Many proponents of ecotourism reject charges that they engage in unsustainable environmental practices, such as disposing of sewage incorrectly or polluting the land and air. While supporters concede that a handful of nature-based tour operators do not abide by the guiding principles of ecotourism, they assert that the vast majority of ecotourism companies are extremely responsible as stewards of the environment.
Many advocates of ecotourism insist that a quota system for visitors should not be implemented. They say that for many impoverished regions of the world, ecotourism profits represent one of the biggest sources of foreign revenue. Given those circumstances, restricting the number of visitors would deprive local residents of their economic livelihoods, supporters contend. Proponents also assert that countries blessed with stunning natural environments should be entitled to use those areas as a source of income. "Progress...is based on tourism," declares Rocio Martinez, president of the Galapagos Islands' chamber of commerce on the. "We should take advantage of our natural environment to reap the benefits of tourism."
Regardless of whether ecotourism operations are corporately owned or run by local residents, profits earned from nature-based tourism are routinely recycled into nearby communities, proponents insist. Among other things, they say, tourist dollars help fund public education, develop transportation and health-care infrastructure, and support environmental conservation programs. Furthermore, backers say, residents living in or around ecotourism destinations benefit from ecotourism because the industry provides them with steady, well-paying jobs running tours, constructing tourist facilities or staffing hotels and restaurants.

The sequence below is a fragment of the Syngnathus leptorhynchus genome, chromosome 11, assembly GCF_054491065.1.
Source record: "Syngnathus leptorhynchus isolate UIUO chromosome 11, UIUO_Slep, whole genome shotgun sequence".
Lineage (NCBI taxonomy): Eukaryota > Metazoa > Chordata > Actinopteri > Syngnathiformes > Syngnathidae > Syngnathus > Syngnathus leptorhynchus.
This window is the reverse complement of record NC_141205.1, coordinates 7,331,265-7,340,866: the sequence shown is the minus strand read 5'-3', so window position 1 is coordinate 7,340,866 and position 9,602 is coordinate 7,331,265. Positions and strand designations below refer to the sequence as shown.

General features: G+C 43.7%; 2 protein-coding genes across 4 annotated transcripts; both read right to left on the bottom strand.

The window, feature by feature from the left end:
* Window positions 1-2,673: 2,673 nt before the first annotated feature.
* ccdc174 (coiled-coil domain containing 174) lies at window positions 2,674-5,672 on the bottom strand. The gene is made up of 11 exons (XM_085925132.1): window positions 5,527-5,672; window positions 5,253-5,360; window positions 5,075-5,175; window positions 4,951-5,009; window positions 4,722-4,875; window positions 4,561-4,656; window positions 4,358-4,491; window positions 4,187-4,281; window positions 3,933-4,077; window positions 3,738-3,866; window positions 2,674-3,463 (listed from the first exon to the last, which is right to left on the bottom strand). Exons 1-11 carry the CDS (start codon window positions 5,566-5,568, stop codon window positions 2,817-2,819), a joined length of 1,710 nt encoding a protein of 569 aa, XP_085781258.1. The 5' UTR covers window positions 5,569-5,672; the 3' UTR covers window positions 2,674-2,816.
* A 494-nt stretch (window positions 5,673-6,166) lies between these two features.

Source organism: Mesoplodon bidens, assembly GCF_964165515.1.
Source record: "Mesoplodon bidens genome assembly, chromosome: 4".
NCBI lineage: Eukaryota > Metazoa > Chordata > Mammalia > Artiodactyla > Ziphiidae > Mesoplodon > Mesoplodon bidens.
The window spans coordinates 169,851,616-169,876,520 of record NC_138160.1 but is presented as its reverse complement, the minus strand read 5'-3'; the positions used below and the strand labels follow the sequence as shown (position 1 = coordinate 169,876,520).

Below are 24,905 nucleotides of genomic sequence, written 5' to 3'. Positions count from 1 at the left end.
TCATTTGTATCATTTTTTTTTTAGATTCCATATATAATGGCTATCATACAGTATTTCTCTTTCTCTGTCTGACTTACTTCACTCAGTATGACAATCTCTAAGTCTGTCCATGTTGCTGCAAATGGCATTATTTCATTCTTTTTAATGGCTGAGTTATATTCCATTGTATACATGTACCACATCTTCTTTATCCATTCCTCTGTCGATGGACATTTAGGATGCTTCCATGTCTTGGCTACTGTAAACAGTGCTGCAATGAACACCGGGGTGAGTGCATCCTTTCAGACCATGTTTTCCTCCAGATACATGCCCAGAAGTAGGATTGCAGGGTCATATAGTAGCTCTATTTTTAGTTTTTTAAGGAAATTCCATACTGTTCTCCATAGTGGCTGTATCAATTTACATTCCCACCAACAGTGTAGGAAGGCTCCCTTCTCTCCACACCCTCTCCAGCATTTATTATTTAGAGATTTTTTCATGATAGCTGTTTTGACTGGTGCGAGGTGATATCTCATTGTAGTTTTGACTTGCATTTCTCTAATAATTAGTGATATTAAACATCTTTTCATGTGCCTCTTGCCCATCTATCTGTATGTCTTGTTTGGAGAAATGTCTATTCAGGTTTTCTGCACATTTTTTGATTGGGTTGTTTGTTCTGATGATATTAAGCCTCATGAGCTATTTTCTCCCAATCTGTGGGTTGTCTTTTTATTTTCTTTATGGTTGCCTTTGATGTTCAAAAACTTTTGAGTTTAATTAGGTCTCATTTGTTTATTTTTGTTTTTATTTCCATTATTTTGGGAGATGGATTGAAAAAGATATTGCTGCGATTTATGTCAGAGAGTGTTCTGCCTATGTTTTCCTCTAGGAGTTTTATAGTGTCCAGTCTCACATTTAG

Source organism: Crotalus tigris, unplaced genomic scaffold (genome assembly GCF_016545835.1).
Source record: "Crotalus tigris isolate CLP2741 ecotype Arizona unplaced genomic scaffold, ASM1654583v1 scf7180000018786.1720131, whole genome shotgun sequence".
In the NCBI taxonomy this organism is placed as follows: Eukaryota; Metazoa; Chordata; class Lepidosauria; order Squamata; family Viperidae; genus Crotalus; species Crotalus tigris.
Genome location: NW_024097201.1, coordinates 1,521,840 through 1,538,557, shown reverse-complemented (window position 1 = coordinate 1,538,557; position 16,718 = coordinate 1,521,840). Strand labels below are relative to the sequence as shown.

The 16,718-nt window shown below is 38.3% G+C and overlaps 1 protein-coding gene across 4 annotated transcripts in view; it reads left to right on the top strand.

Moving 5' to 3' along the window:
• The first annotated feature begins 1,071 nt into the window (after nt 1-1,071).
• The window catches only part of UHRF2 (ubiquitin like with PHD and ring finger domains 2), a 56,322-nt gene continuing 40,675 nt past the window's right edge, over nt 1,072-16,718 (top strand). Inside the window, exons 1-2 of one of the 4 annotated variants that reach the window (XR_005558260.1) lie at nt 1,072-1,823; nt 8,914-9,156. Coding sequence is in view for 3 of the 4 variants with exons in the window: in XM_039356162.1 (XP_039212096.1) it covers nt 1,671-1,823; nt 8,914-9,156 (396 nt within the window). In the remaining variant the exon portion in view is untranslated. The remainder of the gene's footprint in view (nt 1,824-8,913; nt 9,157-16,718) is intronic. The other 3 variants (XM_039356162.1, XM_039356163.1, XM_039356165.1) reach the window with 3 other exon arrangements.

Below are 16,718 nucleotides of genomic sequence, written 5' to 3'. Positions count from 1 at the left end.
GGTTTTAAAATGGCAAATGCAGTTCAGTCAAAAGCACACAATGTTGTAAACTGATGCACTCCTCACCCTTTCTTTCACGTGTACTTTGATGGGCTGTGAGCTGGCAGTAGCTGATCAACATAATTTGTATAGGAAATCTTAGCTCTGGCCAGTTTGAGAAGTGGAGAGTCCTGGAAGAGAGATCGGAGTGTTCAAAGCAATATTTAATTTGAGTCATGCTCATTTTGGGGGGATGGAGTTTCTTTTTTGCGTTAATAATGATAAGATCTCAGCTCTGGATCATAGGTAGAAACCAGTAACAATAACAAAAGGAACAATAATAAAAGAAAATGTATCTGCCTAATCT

In order to encourage more ecotourism outfits to become environmentally friendly, some supporters suggest that tour operators be provided with incentives to promote sustainable nature-based travel. Those backers point to British Airways PLC--a company that annually distributes "Tourism for Tomorrow Awards" to environmentally sustainable tour companies around the world--as proof that the private sector can help bolster the public profile of responsible ecotourism companies. Indeed, proponents say, recent recipients of the British Airways awards have seen a notable increase in business activity. David Bellamy, a well-known British environmental activist, asserts that providing awards to certain tour operators helps "turn the spotlight on tourism that doesn't cost the earth."